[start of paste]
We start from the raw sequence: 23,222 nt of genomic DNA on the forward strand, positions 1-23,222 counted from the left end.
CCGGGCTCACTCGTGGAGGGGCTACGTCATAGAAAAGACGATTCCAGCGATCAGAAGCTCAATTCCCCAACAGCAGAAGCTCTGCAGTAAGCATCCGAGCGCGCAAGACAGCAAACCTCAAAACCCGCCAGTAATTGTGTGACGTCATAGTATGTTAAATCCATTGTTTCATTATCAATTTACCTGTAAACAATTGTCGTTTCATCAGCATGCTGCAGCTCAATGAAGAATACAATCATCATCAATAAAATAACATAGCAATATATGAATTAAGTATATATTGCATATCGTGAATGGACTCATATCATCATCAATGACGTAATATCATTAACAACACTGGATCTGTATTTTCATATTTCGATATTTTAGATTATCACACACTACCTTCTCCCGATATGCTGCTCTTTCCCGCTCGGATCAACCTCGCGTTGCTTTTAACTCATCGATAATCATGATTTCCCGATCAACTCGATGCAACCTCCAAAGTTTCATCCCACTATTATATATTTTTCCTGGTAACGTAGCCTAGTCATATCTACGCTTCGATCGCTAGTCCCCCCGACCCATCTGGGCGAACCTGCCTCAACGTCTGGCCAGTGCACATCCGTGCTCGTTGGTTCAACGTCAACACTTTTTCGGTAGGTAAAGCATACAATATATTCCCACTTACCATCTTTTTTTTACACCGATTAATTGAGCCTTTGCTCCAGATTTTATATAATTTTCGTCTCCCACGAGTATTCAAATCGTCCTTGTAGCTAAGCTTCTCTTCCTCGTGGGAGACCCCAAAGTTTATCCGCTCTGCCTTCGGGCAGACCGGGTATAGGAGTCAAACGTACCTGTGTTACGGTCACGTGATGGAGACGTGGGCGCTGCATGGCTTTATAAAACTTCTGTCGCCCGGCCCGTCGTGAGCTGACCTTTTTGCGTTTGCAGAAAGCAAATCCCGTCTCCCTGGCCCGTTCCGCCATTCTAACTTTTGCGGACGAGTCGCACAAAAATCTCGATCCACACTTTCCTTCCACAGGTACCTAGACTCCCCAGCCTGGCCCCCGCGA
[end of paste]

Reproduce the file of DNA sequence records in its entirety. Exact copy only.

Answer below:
We start from the raw sequence: 23,222 nt of genomic DNA on the forward strand, positions 1-23,222 counted from the left end.
CCGGGCTCACTCGTGGAGGGGCTACGTCATAGAAAAGACGATTCCAGCGATCAGAAGCTCAATTCCCCAACAGCAGAAGCTCTGCAGTAAGCATCCGAGCGCGCAAGACAGCAAACCTCAAAACCCGCCAGTAATTGTGTGACGTCATAGTATGTTAAATCCATTGTTTCATTATCAATTTACCTGTAAACAATTGTCGTTTCATCAGCATGCTGCAGCTCAATGAAGAATACAATCATCATCAATAAAATAACATAGCAATATATGAATTAAGTATATATTGCATATCGTGAATGGACTCATATCATCATCAATGACGTAATATCATTAACAACACTGGATCTGTATTTTCATATTTCGATATTTTAGATTATCACACACTACCTTCTCCCGATATGCTGCTCTTTCCCGCTCGGATCAACCTCGCGTTGCTTTTAACTCATCGATAATCATGATTTCCCGATCAACTCGATGCAACCTCCAAAGTTTCATCCCACTATTATATATTTTTCCTGGTAACGTAGCCTAGTCATATCTACGCTTCGATCGCTAGTCCCCCCGACCCATCTGGGCGAACCTGCCTCAACGTCTGGCCAGTGCACATCCGTGCTCGTTGGTTCAACGTCAACACTTTTTCGGTAGGTAAAGCATACAATATATTCCCACTTACCATCTTTTTTTTACACCGATTAATTGAGCCTTTGCTCCAGATTTTATATAATTTTCGTCTCCCACGAGTATTCAAATCGTCCTTGTAGCTAAGCTTCTCTTCCTCGTGGGAGACCCCAAAGTTTATCCGCTCTGCCTTCGGGCAGACCGGGTATAGGAGTCAAACGTACCTGTGTTACGGTCACGTGATGGAGACGTGGGCGCTGCATGGCTTTATAAAACTTCTGTCGCCCGGCCCGTCGTGAGCTGACCTTTTTGCGTTTGCAGAAAGCAAATCCCGTCTCCCTGGCCCGTTCCGCCATTCTAACTTTTGCGGACGAGTCGCACAAAAATCTCGATCCACACTTTCCTTCCACAGGTACCTAGACTCCCCAGCCTGGCCCCCGCGA